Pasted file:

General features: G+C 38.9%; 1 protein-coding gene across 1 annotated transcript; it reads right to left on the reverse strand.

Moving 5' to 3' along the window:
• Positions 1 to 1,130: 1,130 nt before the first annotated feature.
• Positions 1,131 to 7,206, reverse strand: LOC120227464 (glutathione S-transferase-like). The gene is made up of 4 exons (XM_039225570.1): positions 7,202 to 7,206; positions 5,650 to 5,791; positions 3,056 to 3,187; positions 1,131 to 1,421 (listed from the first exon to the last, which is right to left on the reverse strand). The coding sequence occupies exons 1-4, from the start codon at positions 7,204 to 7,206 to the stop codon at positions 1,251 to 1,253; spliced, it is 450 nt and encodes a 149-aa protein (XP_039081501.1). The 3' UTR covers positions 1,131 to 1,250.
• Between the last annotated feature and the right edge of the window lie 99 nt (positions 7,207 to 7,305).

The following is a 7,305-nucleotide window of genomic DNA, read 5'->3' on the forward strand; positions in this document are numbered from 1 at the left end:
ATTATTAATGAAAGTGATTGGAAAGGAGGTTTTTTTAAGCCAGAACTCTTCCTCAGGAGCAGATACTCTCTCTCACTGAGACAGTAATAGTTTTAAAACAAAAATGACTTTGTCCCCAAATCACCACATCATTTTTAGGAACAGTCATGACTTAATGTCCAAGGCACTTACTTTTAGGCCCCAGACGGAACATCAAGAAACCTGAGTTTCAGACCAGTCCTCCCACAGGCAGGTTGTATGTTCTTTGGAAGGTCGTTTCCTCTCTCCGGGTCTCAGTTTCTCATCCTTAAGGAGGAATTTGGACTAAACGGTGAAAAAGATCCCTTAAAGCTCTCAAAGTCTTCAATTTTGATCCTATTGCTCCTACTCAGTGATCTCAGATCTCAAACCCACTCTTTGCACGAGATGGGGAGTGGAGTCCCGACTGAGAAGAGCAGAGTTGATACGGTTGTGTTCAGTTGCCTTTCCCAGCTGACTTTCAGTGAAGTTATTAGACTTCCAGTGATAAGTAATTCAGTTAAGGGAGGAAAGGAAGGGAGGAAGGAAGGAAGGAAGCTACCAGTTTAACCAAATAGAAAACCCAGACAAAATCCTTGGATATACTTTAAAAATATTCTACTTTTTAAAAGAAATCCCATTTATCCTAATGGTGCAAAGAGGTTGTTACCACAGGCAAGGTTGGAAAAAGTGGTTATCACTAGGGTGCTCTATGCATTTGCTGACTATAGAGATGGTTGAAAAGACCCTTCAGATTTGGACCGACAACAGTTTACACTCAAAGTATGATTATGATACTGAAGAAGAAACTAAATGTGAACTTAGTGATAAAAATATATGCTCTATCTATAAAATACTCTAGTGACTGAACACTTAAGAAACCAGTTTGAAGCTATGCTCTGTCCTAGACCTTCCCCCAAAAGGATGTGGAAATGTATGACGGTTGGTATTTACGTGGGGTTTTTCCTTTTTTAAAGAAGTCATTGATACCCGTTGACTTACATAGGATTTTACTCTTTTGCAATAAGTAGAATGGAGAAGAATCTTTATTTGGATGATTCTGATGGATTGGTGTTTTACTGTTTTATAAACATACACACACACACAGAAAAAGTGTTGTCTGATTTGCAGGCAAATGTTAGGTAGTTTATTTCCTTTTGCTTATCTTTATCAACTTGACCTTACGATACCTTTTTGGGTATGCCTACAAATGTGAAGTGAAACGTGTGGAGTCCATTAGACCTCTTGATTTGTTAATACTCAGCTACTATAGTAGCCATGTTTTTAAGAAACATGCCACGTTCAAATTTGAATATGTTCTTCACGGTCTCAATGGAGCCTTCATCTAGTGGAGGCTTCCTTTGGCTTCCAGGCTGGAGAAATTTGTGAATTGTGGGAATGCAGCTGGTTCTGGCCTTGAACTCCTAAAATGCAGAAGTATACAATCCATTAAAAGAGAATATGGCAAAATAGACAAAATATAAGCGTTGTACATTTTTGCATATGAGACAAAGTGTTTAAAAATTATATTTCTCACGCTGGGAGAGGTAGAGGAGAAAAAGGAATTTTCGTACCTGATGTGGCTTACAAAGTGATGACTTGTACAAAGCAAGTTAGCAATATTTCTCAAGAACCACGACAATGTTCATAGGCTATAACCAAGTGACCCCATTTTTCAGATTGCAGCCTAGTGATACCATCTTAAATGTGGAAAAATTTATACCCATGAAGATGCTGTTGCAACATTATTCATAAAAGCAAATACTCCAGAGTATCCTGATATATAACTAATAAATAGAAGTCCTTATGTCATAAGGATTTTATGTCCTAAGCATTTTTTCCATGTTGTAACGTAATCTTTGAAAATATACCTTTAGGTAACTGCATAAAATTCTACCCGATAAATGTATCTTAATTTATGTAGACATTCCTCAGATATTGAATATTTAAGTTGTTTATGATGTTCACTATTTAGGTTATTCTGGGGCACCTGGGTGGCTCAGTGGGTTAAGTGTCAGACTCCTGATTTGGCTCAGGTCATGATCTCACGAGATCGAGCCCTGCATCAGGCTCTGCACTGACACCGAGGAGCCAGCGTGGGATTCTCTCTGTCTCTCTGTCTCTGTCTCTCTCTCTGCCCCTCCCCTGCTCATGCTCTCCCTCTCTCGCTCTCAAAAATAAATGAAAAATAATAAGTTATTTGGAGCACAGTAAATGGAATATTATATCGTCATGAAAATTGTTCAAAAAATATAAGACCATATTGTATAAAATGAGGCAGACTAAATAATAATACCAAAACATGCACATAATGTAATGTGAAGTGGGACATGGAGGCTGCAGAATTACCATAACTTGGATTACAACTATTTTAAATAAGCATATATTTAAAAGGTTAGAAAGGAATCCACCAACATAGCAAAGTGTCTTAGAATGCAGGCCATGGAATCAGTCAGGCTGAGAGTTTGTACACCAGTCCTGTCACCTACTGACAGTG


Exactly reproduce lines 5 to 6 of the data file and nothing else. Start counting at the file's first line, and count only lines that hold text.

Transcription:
• Between the last annotated feature and the right edge of the window lie 99 nt (positions 7,207 to 7,305).

The following is a 7,305-nucleotide window of genomic DNA, read 5'->3' on the forward strand; positions in this document are numbered from 1 at the left end: